Figure 2: Trust in information sources
Public trust in sources of information is critical to understanding the best channels for communication. According to the Ipsos poll, respondents in all countries except India showed the highest level of trust in their local health authorities (Figure 2). In South Africa, trust in TV and the national government was also relatively high. The way in which information is communicated, the accuracy of the information shared, and the impact of decisions made all affect the level of public trust.
The HSRC survey found that South Africans reported significantly higher access to internet-based media sources (40%) and traditional media access, while reported access to information from government (16%) and health authorities (6%) was very low. The public may have had further access to information from the government and from health authorities through the media. During the early days of lockdown, the government (93%) and health authorities (95%) were the most trusted sources of information among the 55 000 respondents, particularly in relation to COVID-19.
Cultivating a positive relationship with science
The COVID-19 pandemic has highlighted the importance of cultivating a positive relationship between the public and science. Public engagement will be critical in addressing this crisis and contributing to the country’s long-term social and economic recovery. The modes of information creation, dissemination and application now occur within a different social context. Understanding the antecedents of these processes becomes increasingly important. Beyond this, a population interested in, while similarly critical of scientific developments, policy and social influence, remains the primary objective. The public relationship with science, together with public sentiment in response to changing contexts, remains the key feature of a society best able to demonstrate resilience and objectivity, particularly in times of significant emergency and disruption.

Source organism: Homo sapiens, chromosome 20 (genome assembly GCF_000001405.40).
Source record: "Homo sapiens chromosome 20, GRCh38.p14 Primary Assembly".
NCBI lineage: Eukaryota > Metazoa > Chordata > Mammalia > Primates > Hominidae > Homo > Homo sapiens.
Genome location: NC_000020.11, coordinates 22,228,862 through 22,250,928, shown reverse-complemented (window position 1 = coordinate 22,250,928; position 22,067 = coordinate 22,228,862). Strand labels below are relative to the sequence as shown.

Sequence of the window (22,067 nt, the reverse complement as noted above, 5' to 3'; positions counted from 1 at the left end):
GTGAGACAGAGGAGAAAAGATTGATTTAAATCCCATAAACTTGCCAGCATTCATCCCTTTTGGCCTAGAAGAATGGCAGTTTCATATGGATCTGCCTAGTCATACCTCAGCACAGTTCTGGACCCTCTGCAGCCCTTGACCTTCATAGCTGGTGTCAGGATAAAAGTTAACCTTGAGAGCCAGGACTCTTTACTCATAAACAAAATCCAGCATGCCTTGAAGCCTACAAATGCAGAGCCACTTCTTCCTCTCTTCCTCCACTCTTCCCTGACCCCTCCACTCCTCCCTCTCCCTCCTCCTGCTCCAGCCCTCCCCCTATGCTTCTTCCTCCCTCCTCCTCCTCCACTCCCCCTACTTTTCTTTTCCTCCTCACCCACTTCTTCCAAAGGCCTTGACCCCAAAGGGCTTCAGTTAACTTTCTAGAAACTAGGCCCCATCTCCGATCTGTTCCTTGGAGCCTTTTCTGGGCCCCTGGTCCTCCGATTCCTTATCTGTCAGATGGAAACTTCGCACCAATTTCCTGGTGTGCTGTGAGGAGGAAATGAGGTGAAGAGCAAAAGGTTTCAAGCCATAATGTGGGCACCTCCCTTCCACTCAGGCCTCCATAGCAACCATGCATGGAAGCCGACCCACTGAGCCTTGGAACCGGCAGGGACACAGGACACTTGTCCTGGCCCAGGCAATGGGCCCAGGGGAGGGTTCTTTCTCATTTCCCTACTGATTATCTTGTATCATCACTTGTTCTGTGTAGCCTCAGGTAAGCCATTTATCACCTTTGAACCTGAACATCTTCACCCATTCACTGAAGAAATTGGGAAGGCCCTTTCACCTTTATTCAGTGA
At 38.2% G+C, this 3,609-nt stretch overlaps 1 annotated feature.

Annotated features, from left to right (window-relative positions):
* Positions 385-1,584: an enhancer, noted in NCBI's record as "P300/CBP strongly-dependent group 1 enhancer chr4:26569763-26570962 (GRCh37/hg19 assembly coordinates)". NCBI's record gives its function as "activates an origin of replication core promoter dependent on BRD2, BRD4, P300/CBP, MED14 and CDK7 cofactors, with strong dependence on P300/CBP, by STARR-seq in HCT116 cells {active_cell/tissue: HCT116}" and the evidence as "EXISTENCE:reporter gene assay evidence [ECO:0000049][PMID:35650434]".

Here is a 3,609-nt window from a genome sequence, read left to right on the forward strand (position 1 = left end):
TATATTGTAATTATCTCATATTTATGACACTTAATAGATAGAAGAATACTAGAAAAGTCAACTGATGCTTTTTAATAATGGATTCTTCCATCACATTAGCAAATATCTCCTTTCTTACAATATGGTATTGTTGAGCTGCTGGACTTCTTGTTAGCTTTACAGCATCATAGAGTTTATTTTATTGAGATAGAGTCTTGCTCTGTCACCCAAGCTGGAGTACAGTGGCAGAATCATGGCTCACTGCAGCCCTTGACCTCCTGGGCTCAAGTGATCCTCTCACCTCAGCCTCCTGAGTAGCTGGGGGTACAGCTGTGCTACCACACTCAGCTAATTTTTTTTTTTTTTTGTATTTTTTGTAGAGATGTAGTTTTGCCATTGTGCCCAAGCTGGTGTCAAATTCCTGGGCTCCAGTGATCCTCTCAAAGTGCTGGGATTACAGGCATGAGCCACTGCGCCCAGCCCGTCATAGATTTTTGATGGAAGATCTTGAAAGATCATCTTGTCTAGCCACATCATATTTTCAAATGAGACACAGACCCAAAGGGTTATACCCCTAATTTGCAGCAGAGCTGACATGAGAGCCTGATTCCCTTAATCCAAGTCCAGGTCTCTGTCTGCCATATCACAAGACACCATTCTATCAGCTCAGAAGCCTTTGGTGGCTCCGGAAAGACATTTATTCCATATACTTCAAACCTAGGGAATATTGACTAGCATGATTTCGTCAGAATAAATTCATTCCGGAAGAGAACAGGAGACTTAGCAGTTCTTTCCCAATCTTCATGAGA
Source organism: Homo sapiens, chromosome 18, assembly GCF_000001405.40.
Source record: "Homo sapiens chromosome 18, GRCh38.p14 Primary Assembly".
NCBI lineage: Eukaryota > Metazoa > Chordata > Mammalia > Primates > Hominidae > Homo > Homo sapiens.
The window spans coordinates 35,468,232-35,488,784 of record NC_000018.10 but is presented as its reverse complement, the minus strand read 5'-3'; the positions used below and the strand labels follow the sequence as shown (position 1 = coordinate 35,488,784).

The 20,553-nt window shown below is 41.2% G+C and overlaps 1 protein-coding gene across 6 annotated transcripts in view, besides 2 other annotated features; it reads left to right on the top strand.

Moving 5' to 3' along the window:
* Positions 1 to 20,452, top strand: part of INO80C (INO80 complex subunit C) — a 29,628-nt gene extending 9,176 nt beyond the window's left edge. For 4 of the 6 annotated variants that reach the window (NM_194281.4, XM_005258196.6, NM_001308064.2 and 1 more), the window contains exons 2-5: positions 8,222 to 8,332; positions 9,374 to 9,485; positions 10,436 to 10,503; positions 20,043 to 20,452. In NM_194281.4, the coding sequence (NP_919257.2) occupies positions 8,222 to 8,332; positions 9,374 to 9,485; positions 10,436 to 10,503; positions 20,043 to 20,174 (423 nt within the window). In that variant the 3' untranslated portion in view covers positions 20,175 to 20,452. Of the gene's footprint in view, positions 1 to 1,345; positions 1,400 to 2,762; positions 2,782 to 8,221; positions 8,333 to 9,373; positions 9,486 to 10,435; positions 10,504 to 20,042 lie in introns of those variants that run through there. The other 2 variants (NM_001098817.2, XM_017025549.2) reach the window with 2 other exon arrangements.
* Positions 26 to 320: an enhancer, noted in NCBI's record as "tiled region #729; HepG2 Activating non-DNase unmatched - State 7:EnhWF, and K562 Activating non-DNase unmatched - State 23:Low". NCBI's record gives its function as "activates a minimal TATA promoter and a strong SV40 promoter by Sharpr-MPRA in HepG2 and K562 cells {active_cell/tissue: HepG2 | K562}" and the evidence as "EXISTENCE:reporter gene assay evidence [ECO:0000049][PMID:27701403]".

Where to next?
Public engagement with science is crucial for a trusting, scientifically literate and critically engaged public. The HSRC has had a longstanding relationship with the Department of Science and Innovation (DSI) on research associated with the public relationship with science. The DSI’s Science Engagement Strategy highlighted the importance of public engagement with science and technology, and the 2019 White Paper on Science, Technology and Innovation recommended the establishment of a long-term monitoring and evaluation (M&E) programme of system-wide science engagement and an institutionalised survey on public perceptions of science.
The HSRC in collaboration with DSI has developed a Science Engagement M&E Indicator Framework and published a report, Science and the Publics: Mapping Public Relationship with Science Surveys, which explored empirical, theoretical and policy formulations directing science engagement in South Africa, and around the globe.
Authors: Sylvia Hannan, a senior researcher, and Dr Vijay Reddy, a distinguished research specialist in the HSRC’s Inclusive Economic Development division; and Dr Saahier Parker, a senior research manager in the HSRC’s Impact Centre.